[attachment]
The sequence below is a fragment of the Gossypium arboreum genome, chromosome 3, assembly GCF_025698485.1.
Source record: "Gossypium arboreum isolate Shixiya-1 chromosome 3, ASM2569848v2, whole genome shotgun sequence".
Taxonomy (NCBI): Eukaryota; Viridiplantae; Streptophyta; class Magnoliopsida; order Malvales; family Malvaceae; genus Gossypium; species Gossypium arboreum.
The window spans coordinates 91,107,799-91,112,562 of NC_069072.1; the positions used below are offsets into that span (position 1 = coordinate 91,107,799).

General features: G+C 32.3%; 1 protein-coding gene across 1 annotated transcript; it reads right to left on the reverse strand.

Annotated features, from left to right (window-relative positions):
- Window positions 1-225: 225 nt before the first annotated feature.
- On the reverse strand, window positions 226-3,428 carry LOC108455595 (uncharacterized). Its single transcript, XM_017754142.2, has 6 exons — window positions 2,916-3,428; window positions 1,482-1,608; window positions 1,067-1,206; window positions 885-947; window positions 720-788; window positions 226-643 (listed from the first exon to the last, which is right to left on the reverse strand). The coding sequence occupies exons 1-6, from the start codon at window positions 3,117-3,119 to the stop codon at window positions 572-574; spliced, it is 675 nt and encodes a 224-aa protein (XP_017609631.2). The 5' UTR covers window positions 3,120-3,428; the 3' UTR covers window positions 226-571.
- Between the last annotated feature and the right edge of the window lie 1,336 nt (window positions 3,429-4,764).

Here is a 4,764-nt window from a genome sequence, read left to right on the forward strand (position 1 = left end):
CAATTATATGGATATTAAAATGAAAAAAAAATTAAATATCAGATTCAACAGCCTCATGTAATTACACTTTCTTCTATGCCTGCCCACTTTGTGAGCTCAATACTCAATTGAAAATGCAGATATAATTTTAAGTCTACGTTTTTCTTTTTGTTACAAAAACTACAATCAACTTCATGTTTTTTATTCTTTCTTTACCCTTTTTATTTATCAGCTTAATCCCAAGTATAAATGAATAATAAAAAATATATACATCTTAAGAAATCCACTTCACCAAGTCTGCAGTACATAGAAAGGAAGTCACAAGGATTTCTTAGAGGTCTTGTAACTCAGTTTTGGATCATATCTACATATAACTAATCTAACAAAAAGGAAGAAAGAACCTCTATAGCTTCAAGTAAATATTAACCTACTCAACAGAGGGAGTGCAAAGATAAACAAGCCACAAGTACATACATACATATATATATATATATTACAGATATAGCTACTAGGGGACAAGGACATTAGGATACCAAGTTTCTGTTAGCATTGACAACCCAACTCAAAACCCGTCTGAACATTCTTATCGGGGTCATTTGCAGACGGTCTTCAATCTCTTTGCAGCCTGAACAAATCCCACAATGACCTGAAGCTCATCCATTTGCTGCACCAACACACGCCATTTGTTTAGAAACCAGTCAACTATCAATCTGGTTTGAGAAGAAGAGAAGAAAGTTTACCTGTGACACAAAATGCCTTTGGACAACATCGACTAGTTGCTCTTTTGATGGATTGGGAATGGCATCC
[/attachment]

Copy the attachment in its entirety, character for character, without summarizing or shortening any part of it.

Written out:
The sequence below is a fragment of the Gossypium arboreum genome, chromosome 3, assembly GCF_025698485.1.
Source record: "Gossypium arboreum isolate Shixiya-1 chromosome 3, ASM2569848v2, whole genome shotgun sequence".
Taxonomy (NCBI): Eukaryota; Viridiplantae; Streptophyta; class Magnoliopsida; order Malvales; family Malvaceae; genus Gossypium; species Gossypium arboreum.
The window spans coordinates 91,107,799-91,112,562 of NC_069072.1; the positions used below are offsets into that span (position 1 = coordinate 91,107,799).

General features: G+C 32.3%; 1 protein-coding gene across 1 annotated transcript; it reads right to left on the reverse strand.

Annotated features, from left to right (window-relative positions):
- Window positions 1-225: 225 nt before the first annotated feature.
- On the reverse strand, window positions 226-3,428 carry LOC108455595 (uncharacterized). Its single transcript, XM_017754142.2, has 6 exons — window positions 2,916-3,428; window positions 1,482-1,608; window positions 1,067-1,206; window positions 885-947; window positions 720-788; window positions 226-643 (listed from the first exon to the last, which is right to left on the reverse strand). The coding sequence occupies exons 1-6, from the start codon at window positions 3,117-3,119 to the stop codon at window positions 572-574; spliced, it is 675 nt and encodes a 224-aa protein (XP_017609631.2). The 5' UTR covers window positions 3,120-3,428; the 3' UTR covers window positions 226-571.
- Between the last annotated feature and the right edge of the window lie 1,336 nt (window positions 3,429-4,764).

Here is a 4,764-nt window from a genome sequence, read left to right on the forward strand (position 1 = left end):
CAATTATATGGATATTAAAATGAAAAAAAAATTAAATATCAGATTCAACAGCCTCATGTAATTACACTTTCTTCTATGCCTGCCCACTTTGTGAGCTCAATACTCAATTGAAAATGCAGATATAATTTTAAGTCTACGTTTTTCTTTTTGTTACAAAAACTACAATCAACTTCATGTTTTTTATTCTTTCTTTACCCTTTTTATTTATCAGCTTAATCCCAAGTATAAATGAATAATAAAAAATATATACATCTTAAGAAATCCACTTCACCAAGTCTGCAGTACATAGAAAGGAAGTCACAAGGATTTCTTAGAGGTCTTGTAACTCAGTTTTGGATCATATCTACATATAACTAATCTAACAAAAAGGAAGAAAGAACCTCTATAGCTTCAAGTAAATATTAACCTACTCAACAGAGGGAGTGCAAAGATAAACAAGCCACAAGTACATACATACATATATATATATATATTACAGATATAGCTACTAGGGGACAAGGACATTAGGATACCAAGTTTCTGTTAGCATTGACAACCCAACTCAAAACCCGTCTGAACATTCTTATCGGGGTCATTTGCAGACGGTCTTCAATCTCTTTGCAGCCTGAACAAATCCCACAATGACCTGAAGCTCATCCATTTGCTGCACCAACACACGCCATTTGTTTAGAAACCAGTCAACTATCAATCTGGTTTGAGAAGAAGAGAAGAAAGTTTACCTGTGACACAAAATGCCTTTGGACAACATCGACTAGTTGCTCTTTTGATGGATTGGGAATGGCATCC